Emily Ryan died in a car crash while fleeing wildfires in northern Alberta, but firefighters were determined not to let memories of her disappear.
The 15-year-old was the daughter of a deputy fire chief in Saprae Creek east of Fort McMurray. After her death, when flames threatened her family home, crews spent the night dousing the exterior with water.
"That was a huge sacrifice on their behalf, because some of them lost their homes while they were making sure that we didn't lose ours," said Emily's sister Chelsi Ryan, her voice shaking.
"She had this big book collection downstairs that we're very happy to know that, as of yesterday, it is still there."
Emily and her stepmother's nephew, Aaron Hodgson, died Wednesday when their SUV collided with a tractor trailer on Highway 881 near Lac La Biche, Alta. She had been fleeing from the community of Anzac after evacuating her Saprae Creek home a day earlier.
"We don't even know what happened. It was a split second," said Chelsi, 22. "It was the worst split second of my family's life."
Now, Emily is being remembered as a bright, engaging Grade 9 student and voracious reader who dreamed of becoming a nurse. She kept her book collection in pristine condition and was careful about who she would allow to borrow them, Chelsi recalled with a chuckle.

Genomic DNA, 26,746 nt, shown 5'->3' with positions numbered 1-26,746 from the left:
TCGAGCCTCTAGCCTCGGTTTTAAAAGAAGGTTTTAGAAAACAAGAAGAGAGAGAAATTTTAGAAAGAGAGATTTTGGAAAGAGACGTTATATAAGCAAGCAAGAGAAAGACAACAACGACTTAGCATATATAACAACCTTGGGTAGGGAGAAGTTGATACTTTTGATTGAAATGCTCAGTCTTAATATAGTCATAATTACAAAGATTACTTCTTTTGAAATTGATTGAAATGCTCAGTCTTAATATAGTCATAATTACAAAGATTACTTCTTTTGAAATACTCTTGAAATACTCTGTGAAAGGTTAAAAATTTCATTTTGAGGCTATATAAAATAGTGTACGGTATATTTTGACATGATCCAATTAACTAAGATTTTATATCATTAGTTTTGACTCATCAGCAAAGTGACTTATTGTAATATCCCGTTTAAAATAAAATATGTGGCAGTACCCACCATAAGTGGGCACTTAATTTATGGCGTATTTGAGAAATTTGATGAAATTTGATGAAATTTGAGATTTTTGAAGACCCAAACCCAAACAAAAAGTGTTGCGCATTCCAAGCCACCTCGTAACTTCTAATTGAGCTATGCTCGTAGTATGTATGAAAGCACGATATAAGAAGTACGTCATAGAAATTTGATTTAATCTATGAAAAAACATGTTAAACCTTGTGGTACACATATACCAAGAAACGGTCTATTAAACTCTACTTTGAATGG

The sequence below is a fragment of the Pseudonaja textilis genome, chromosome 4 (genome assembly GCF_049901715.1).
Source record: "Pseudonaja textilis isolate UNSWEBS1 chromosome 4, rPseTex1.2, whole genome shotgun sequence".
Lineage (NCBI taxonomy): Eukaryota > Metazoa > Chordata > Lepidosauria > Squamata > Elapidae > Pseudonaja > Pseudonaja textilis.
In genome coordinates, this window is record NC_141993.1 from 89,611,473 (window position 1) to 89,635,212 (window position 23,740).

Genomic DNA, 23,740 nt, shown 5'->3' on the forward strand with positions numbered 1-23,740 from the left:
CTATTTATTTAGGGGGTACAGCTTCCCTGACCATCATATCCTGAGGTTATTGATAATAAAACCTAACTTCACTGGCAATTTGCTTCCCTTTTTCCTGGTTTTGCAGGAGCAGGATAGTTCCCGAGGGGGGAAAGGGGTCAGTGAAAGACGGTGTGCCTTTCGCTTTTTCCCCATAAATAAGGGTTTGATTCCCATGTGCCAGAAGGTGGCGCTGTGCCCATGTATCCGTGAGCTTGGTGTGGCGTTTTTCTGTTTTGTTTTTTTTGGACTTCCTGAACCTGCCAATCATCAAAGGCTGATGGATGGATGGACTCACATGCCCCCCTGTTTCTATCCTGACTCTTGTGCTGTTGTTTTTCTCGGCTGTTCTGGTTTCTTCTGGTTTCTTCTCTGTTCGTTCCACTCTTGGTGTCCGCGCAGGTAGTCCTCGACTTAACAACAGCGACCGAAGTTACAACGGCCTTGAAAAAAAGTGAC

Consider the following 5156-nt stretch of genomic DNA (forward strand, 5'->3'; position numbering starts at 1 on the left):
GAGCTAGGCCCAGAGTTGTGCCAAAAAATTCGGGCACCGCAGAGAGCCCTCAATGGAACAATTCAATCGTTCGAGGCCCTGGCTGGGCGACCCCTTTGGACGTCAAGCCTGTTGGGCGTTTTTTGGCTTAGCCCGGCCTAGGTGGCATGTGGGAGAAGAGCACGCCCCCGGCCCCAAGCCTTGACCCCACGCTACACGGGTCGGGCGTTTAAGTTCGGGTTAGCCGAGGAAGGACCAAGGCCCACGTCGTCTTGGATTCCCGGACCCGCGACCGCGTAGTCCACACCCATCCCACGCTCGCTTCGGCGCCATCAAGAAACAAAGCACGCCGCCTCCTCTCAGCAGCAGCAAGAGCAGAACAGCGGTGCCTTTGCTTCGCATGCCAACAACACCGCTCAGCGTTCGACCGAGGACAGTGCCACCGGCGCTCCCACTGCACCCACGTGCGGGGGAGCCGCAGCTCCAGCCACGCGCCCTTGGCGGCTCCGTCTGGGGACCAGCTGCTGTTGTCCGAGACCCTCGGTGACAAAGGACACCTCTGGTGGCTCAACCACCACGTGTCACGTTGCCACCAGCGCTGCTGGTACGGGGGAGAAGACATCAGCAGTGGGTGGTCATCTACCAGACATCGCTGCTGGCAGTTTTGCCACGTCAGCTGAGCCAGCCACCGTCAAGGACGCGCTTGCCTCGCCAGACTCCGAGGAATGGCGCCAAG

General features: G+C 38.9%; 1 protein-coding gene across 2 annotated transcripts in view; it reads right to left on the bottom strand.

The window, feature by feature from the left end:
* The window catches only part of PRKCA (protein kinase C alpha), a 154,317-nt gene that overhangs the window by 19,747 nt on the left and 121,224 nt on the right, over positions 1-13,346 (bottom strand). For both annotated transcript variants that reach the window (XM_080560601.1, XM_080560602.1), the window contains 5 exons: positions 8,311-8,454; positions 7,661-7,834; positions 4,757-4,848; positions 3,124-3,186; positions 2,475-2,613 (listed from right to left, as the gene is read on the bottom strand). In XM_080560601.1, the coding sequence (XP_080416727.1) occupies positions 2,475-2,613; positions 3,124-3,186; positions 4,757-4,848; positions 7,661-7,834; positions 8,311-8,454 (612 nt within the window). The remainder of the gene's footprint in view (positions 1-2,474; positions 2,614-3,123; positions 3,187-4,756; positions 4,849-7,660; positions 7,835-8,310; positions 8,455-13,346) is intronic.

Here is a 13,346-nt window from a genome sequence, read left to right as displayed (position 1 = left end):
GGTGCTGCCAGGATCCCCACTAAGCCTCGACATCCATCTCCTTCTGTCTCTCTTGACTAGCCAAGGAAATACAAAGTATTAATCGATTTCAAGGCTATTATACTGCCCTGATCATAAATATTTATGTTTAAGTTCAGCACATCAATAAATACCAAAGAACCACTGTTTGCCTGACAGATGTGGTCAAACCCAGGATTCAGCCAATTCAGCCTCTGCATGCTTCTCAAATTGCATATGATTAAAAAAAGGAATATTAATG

"She hated cracked spines and she hated people who dog-eared their pages," she said.
But she was also confident and outgoing, even boisterous, and she loved to sing and draw. She recently performed in her high school's rendition of "Emma! A Pop Musical," a play adapted from the Jane Austen novel.
Kevin Bergen, principal of Fort McMurray Composite High School, said he drove past the tractor trailer that Emily's SUV later crashed into. When he heard about the accident, he said he felt "absolute shock and sadness."
"She was always smiling. That's why I use the word 'engaging,' because you always had a sense that she was present at the moment you were interacting with her," he said.
Emily was a triplet, with a brother named Lucas Ryan and a sister named Abby Ryan. She wanted to learn as much as possible about Aboriginal cultures so she could work as a nurse in First Nations communities in northern Alberta, said Bergen.
"We had such high hopes and dreams for the triplets as they matured," he said. "Unfortunately, she was taken so young and well before she was able to reach her full potential."
Mindy Rickards, a family friend, said Emily was an "amazing" person.
"I remember her infectious laugh and her quick smile," she said. "She was always quick with a hug whenever we arrived. She was welcoming and all I know for sure is that she will be missed more than words could ever say."
Chelsi said her large family is torn apart by grief after losing both Emily and Aaron. Evacuations have scattered family members across Alberta and they haven't been able to plan a funeral yet.
But she said one thing is certain — it will be in Fort McMurray.
"As long as it takes, it will happen in Fort McMurray," she said through tears. "It's our home. We'll be on the front lines of that rebuild. We'll be there.
"Everything Emily ever loved was there, so it wouldn't make sense to us to do it anywhere else."
-- The Canadian Press